One other point that may be a problem is in the endarterectomy proximally of the superficial femoral artery. If the core does not come out smooth and clean, and a good flow is not obtained, there may be a break off of the occluding core in the proximal end of the superficial femoral or the distal end of the common femoral artery. One would have to make the incision in the groin, exposing the common, superficial femoral and profunda arteries and deal with the plug remaining, either by the usual endarterectomy procedure, or by extending the oscillating endarterectomy instrument through the common femoral up into the ileac vessels.
It is important to perform postoperative angiography on the table at the time of the procedure to be sure that the adventitia] tube is actually clean and that there is no other occluding or partiallyoccluding segment of media or intima left in the tube. Even though a good pulse may be obtained distally, sometimes a portion of media or intima may be left behind and this can be readily determined by angiography and corrected at the time of the initial surgery.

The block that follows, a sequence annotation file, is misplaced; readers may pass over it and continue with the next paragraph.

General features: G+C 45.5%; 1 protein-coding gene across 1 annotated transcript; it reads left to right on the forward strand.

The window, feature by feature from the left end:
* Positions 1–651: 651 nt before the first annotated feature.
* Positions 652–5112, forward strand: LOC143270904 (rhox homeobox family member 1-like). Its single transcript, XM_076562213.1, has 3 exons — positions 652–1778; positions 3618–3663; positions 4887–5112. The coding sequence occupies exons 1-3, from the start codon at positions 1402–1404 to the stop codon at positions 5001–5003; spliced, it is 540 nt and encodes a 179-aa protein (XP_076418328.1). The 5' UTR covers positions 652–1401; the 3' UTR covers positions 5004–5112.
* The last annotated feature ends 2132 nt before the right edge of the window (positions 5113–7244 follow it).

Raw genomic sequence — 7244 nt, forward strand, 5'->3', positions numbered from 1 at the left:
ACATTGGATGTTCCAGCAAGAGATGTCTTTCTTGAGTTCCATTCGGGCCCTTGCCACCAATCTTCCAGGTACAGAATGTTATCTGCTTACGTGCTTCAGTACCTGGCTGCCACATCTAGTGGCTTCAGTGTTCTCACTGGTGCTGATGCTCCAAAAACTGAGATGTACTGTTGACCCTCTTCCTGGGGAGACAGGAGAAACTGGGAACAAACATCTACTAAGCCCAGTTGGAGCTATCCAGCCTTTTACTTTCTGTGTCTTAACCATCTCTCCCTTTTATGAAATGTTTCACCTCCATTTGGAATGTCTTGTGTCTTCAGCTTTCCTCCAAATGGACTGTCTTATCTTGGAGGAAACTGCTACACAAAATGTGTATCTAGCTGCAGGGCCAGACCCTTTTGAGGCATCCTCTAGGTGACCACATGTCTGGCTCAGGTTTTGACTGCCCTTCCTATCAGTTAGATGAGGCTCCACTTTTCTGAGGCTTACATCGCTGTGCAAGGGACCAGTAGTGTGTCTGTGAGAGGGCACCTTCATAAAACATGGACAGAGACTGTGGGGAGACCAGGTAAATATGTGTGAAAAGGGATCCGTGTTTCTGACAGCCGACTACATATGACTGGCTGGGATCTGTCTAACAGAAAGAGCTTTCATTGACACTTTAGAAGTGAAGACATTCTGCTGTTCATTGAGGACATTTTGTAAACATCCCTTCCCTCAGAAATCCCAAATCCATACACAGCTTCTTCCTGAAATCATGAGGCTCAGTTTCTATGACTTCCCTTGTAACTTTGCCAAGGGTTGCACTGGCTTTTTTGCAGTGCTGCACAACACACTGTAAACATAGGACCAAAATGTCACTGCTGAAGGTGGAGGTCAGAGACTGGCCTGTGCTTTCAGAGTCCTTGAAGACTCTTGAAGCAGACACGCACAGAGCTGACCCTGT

It will be obvious from the above description that the present invention provides improved method and means for opening clogged arterial passages without cutting the clogging material from the artery or without destroying the clogging material by vibration. One of the advantages of the present invention is that the arteriosclerotic material will not wrap around tip 72 and tear since the tip is oscillated in lieu of being rotated. While the invention has been disclosed and described in some detail in the drawings and foregoing description, they are to be considered as illustrative and not restrictive in character, as other modifications may readily suggest themselves to persons skilled in this art.